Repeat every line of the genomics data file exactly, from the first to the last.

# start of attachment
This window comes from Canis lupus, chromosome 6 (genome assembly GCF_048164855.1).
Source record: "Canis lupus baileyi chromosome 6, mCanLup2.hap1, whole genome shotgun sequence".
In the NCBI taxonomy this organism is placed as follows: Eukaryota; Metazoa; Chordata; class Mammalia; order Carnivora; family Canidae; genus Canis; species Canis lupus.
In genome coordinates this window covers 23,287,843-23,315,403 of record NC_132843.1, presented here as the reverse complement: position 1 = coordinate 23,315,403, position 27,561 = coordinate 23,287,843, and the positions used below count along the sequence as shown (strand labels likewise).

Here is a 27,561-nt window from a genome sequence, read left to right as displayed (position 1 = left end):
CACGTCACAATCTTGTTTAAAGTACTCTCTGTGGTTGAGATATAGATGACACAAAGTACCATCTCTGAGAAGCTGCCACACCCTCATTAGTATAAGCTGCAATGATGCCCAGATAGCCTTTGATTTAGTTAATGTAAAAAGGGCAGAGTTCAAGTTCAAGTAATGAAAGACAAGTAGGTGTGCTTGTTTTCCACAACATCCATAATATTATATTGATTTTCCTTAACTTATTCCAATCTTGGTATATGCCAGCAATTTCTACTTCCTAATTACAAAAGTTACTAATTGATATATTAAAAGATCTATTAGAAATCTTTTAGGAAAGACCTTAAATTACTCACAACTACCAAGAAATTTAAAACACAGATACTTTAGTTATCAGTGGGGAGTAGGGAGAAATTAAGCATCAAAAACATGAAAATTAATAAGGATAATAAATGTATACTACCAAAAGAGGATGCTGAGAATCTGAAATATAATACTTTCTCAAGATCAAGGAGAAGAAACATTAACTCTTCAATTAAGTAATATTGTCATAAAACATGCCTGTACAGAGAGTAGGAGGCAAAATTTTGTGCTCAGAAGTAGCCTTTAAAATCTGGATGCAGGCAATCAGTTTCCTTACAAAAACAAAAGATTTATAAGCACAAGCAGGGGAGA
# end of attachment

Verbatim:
This window comes from Canis lupus, chromosome 6 (genome assembly GCF_048164855.1).
Source record: "Canis lupus baileyi chromosome 6, mCanLup2.hap1, whole genome shotgun sequence".
In the NCBI taxonomy this organism is placed as follows: Eukaryota; Metazoa; Chordata; class Mammalia; order Carnivora; family Canidae; genus Canis; species Canis lupus.
In genome coordinates this window covers 23,287,843-23,315,403 of record NC_132843.1, presented here as the reverse complement: position 1 = coordinate 23,315,403, position 27,561 = coordinate 23,287,843, and the positions used below count along the sequence as shown (strand labels likewise).

Here is a 27,561-nt window from a genome sequence, read left to right as displayed (position 1 = left end):
CACGTCACAATCTTGTTTAAAGTACTCTCTGTGGTTGAGATATAGATGACACAAAGTACCATCTCTGAGAAGCTGCCACACCCTCATTAGTATAAGCTGCAATGATGCCCAGATAGCCTTTGATTTAGTTAATGTAAAAAGGGCAGAGTTCAAGTTCAAGTAATGAAAGACAAGTAGGTGTGCTTGTTTTCCACAACATCCATAATATTATATTGATTTTCCTTAACTTATTCCAATCTTGGTATATGCCAGCAATTTCTACTTCCTAATTACAAAAGTTACTAATTGATATATTAAAAGATCTATTAGAAATCTTTTAGGAAAGACCTTAAATTACTCACAACTACCAAGAAATTTAAAACACAGATACTTTAGTTATCAGTGGGGAGTAGGGAGAAATTAAGCATCAAAAACATGAAAATTAATAAGGATAATAAATGTATACTACCAAAAGAGGATGCTGAGAATCTGAAATATAATACTTTCTCAAGATCAAGGAGAAGAAACATTAACTCTTCAATTAAGTAATATTGTCATAAAACATGCCTGTACAGAGAGTAGGAGGCAAAATTTTGTGCTCAGAAGTAGCCTTTAAAATCTGGATGCAGGCAATCAGTTTCCTTACAAAAACAAAAGATTTATAAGCACAAGCAGGGGAGA